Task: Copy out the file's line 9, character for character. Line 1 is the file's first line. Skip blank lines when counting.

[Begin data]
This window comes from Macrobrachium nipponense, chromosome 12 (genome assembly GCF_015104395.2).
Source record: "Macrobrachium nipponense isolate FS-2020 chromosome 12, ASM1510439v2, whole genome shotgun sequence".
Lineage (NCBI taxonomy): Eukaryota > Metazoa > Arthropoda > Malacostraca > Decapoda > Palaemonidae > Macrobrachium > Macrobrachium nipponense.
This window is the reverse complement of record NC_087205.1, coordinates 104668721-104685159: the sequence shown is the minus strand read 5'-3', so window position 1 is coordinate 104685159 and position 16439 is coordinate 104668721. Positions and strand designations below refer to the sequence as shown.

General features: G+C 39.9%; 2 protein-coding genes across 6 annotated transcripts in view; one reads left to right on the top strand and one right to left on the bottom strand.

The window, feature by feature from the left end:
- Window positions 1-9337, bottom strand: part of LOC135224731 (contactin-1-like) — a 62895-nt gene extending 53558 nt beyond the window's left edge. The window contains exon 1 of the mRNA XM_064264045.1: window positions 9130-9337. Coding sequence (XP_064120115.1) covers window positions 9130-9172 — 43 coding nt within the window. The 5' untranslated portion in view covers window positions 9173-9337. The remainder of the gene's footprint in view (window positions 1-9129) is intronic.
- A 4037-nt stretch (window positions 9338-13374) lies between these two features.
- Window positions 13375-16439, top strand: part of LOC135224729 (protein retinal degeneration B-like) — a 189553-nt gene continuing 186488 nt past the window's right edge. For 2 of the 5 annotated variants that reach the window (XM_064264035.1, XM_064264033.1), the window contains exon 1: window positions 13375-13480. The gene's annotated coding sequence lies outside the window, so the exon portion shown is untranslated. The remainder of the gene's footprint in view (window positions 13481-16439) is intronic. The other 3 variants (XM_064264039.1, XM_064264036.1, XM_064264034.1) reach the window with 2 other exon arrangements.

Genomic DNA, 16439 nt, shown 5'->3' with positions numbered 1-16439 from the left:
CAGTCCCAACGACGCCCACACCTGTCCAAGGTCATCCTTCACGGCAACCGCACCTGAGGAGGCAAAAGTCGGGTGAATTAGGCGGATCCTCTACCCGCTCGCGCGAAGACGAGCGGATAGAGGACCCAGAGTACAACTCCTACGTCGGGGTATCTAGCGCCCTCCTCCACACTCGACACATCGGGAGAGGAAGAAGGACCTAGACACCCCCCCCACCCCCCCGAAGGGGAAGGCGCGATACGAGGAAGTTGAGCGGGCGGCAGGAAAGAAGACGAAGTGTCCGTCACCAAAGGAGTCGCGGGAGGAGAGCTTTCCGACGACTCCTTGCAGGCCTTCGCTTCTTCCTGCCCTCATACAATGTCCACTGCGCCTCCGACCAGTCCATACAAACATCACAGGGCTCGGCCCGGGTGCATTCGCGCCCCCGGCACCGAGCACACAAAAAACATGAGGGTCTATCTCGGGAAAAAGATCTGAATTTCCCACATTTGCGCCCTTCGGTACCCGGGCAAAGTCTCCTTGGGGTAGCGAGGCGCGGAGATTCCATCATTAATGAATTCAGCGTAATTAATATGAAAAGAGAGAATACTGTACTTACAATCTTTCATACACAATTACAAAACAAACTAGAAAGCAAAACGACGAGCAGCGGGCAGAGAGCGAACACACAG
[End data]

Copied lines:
- Window positions 13375-16439, top strand: part of LOC135224729 (protein retinal degeneration B-like) — a 189553-nt gene continuing 186488 nt past the window's right edge. For 2 of the 5 annotated variants that reach the window (XM_064264035.1, XM_064264033.1), the window contains exon 1: window positions 13375-13480. The gene's annotated coding sequence lies outside the window, so the exon portion shown is untranslated. The remainder of the gene's footprint in view (window positions 13481-16439) is intronic. The other 3 variants (XM_064264039.1, XM_064264036.1, XM_064264034.1) reach the window with 2 other exon arrangements.